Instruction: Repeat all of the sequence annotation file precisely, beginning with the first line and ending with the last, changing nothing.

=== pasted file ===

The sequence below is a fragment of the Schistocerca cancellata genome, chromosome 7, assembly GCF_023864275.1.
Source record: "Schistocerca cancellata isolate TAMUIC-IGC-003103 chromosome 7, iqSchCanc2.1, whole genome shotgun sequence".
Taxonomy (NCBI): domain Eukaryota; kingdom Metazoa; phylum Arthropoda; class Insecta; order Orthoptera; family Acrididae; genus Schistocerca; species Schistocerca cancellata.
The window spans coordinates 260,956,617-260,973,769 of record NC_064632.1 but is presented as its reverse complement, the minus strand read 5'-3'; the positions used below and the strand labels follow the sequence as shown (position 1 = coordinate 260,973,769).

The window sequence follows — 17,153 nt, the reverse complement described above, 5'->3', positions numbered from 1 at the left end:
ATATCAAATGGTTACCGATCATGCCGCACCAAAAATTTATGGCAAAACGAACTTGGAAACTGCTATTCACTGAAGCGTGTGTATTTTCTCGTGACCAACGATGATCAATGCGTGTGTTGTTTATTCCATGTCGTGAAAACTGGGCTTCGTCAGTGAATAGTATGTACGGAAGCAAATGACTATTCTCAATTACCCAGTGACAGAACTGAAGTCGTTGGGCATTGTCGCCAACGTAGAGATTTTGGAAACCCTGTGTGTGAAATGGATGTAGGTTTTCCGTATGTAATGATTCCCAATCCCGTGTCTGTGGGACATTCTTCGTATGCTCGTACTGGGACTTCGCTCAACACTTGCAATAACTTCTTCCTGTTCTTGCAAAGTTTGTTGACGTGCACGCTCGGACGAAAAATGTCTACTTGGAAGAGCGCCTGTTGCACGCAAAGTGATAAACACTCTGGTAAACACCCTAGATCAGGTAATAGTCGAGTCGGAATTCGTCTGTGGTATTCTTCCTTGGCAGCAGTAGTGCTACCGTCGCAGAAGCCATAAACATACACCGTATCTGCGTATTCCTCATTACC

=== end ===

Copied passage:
The sequence below is a fragment of the Schistocerca cancellata genome, chromosome 7, assembly GCF_023864275.1.
Source record: "Schistocerca cancellata isolate TAMUIC-IGC-003103 chromosome 7, iqSchCanc2.1, whole genome shotgun sequence".
Taxonomy (NCBI): domain Eukaryota; kingdom Metazoa; phylum Arthropoda; class Insecta; order Orthoptera; family Acrididae; genus Schistocerca; species Schistocerca cancellata.
The window spans coordinates 260,956,617-260,973,769 of record NC_064632.1 but is presented as its reverse complement, the minus strand read 5'-3'; the positions used below and the strand labels follow the sequence as shown (position 1 = coordinate 260,973,769).

The window sequence follows — 17,153 nt, the reverse complement described above, 5'->3', positions numbered from 1 at the left end:
ATATCAAATGGTTACCGATCATGCCGCACCAAAAATTTATGGCAAAACGAACTTGGAAACTGCTATTCACTGAAGCGTGTGTATTTTCTCGTGACCAACGATGATCAATGCGTGTGTTGTTTATTCCATGTCGTGAAAACTGGGCTTCGTCAGTGAATAGTATGTACGGAAGCAAATGACTATTCTCAATTACCCAGTGACAGAACTGAAGTCGTTGGGCATTGTCGCCAACGTAGAGATTTTGGAAACCCTGTGTGTGAAATGGATGTAGGTTTTCCGTATGTAATGATTCCCAATCCCGTGTCTGTGGGACATTCTTCGTATGCTCGTACTGGGACTTCGCTCAACACTTGCAATAACTTCTTCCTGTTCTTGCAAAGTTTGTTGACGTGCACGCTCGGACGAAAAATGTCTACTTGGAAGAGCGCCTGTTGCACGCAAAGTGATAAACACTCTGGTAAACACCCTAGATCAGGTAATAGTCGAGTCGGAATTCGTCTGTGGTATTCTTCCTTGGCAGCAGTAGTGCTACCGTCGCAGAAGCCATAAACATACACCGTATCTGCGTATTCCTCATTACC